Not Ferret Fritters… Farro Fritters!

I am pretty proud of today’s Farro & Sun-Dried Tomato Fritters though I admit they don’t really look like much. That’s one of the problems facing food bloggers these days. If you want to reach a wide audience (and who doesn’t) your food has to look extra special scrumptious, be super colorful, get wrapped in bacon, or at least have a peanut butter swirl. These foods may look pretty (especially when they are tied up in a bow), but they don’t always ignite the imaginations of the more mature palates amongst us. It is kind of a Catch 22. Because the very sites (FoodGawker, TasteSpotting and more and more Pinterest) that have brought food bloggers together as a powerful community have also played a part in limiting what defines good food on the web. Leaving really delicious or super sophisticated food cast aside as un-loved and un-clicked.

Farro Fritters

That’s why I feel so sad for these fritters. Sure they look like hard brown hockey pucks. But they’re not, I promise you. Farro is delicious. It’s got a nutty taste and a terrific texture. Farro contains a starch similar to that found in Arborio rice. It releases a creamy, binding liquid when cooked. But it retains its tender, distinct bite, much better than rice. Making it a perfect choice for fritters. But I have a feeling none of that matters. In fact I may as well have titled this recipe Ferret Fritters, at least I’d get the friends of ferrets society up in arms. Hmmm… just how big an audience is ferret lovers anyway? GREG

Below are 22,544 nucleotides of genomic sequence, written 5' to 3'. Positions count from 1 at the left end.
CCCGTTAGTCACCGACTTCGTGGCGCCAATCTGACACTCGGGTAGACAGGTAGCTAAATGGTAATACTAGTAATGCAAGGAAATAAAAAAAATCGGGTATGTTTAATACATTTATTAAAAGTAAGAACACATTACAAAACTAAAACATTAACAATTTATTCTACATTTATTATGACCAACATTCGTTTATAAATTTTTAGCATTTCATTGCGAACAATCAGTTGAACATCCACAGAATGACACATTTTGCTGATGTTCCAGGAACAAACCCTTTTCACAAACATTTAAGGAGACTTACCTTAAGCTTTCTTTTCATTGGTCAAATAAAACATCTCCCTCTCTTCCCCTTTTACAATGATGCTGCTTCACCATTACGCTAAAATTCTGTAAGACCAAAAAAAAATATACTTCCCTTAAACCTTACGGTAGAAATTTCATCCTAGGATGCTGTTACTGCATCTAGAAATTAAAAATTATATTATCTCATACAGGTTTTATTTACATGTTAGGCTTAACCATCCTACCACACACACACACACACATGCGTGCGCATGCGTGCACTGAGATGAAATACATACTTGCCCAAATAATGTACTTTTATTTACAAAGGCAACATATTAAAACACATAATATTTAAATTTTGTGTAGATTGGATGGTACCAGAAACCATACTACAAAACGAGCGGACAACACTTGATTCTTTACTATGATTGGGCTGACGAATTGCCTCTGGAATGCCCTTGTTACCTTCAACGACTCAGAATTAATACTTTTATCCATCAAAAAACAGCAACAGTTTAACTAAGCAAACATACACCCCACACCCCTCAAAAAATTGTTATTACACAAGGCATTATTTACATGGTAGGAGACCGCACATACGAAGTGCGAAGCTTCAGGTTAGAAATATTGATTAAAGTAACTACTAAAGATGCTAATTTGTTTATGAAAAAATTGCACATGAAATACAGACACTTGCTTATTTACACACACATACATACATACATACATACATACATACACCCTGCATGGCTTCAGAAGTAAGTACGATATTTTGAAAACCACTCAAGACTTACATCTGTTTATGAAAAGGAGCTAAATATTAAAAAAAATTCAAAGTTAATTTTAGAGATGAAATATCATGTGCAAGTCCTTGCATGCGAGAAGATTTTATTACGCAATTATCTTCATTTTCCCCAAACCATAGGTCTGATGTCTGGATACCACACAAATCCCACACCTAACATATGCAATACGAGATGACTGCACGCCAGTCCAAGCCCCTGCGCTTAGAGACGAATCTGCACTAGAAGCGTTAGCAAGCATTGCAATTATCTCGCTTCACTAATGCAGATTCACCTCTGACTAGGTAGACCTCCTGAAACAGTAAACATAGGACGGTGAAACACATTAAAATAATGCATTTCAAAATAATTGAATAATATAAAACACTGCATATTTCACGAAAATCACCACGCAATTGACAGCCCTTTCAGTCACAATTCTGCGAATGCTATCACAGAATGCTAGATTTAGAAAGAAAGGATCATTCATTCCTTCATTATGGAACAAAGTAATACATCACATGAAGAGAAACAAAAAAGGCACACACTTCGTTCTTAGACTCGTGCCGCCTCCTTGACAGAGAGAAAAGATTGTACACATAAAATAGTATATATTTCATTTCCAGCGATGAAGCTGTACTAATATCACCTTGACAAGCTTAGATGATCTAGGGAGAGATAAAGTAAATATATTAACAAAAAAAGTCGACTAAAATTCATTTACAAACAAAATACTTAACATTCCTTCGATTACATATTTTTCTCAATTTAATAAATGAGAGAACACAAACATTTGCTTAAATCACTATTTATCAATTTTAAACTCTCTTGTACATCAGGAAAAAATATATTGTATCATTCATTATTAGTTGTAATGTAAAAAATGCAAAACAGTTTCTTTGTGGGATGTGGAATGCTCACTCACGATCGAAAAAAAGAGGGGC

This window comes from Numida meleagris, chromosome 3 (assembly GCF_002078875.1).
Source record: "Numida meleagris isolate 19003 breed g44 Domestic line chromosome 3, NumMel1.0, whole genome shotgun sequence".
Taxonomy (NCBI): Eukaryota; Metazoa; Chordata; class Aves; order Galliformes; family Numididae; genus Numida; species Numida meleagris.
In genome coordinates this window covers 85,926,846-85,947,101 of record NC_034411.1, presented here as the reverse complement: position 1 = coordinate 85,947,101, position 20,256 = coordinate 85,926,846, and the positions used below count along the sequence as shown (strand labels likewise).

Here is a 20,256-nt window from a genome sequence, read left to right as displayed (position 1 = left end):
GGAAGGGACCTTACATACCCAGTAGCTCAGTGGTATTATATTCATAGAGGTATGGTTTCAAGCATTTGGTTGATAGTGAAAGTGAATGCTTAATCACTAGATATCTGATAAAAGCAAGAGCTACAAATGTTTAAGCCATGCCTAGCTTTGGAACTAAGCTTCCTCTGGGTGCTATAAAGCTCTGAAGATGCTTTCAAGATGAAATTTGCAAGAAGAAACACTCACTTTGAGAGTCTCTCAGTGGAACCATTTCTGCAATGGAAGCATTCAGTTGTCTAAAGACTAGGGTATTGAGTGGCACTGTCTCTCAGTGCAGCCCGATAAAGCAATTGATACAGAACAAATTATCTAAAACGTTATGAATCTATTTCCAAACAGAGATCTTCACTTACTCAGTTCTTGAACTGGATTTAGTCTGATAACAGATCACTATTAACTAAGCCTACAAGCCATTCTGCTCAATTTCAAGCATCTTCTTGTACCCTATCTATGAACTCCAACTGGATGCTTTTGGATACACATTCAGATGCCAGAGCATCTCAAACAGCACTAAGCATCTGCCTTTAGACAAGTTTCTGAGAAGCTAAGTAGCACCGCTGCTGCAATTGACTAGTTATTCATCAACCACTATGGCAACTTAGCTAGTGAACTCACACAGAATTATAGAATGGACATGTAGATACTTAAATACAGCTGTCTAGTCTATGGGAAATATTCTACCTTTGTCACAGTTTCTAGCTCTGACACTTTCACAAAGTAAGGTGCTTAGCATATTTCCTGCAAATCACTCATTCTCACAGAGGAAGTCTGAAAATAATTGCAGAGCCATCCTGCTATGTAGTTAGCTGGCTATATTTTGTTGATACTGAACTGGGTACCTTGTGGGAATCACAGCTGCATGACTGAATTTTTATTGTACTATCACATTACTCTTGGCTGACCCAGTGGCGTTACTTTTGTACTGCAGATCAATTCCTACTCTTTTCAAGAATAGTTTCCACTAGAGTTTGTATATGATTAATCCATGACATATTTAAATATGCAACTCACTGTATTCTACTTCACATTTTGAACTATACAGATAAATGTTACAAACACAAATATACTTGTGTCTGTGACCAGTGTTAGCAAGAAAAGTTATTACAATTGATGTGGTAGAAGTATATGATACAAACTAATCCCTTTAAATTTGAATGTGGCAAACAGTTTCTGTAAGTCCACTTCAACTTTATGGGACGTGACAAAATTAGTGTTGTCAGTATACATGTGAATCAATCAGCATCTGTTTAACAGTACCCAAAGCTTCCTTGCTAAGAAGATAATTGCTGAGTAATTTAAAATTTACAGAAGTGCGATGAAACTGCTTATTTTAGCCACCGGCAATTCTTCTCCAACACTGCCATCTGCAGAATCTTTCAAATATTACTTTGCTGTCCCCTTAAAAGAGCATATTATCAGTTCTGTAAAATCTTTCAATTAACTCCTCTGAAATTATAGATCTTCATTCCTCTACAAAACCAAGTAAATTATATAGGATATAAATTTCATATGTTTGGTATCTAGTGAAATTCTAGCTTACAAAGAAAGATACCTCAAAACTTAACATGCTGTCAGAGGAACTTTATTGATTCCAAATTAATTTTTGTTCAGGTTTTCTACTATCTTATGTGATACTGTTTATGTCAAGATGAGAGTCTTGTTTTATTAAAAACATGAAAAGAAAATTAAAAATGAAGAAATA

Farro & Sun-Dried Tomato Fritters makes 12 CLICK here for a printable recipe

    • 5 T olive oil
    • 1 c farro
    • 0.5 small onion, minced
    • 2 c vegetable broth
    • 1 c parmesan cheese
    • 2 T oil-packed sun-dried tomatoes, minced
    • 2 T flat leaf parsley, minced
    • 2 eggs, lightly beaten
    • 1 pinch each kosher salt & black pepper
  • 2 c or more vegetable oil, as needed for frying

Heat the olive oil in a medium saucepan set over medium heat. Add the farro and cook, stirring occasionally until the grains are coated and you begin to hear a popping sound. Stir in the onion and cook until translucent, about 4 minutes. Add the broth and bring to a boil. Lower the heat and simmer until the liquid is absorbed and the farro is cooked through but al dente, about 12 more minutes.

Farro Fritters

Transfer the farro to a bowl let it cool about 5 minutes. Add the Parmesan cheese, sun-dried tomatoes, parsley, and the eggs. Mix well and season with salt and pepper to taste. Set aside about 15 minutes.

Meanwhile heat about 1/4‑inch vegetable oil in a large non-stick or cast iron skillet set over medium-high heat until quite hot, but not yet smoking. Using a large spoon, drop batter in 2‑tablespoonful mounds into the oil. With a small spatula or butter knife, gently flatten each mound and fry until golden, about 4 minutes per side, carefully flipping once (adjust heat if browning too quickly). Drain on paper towels. Season with more salt and serve warm.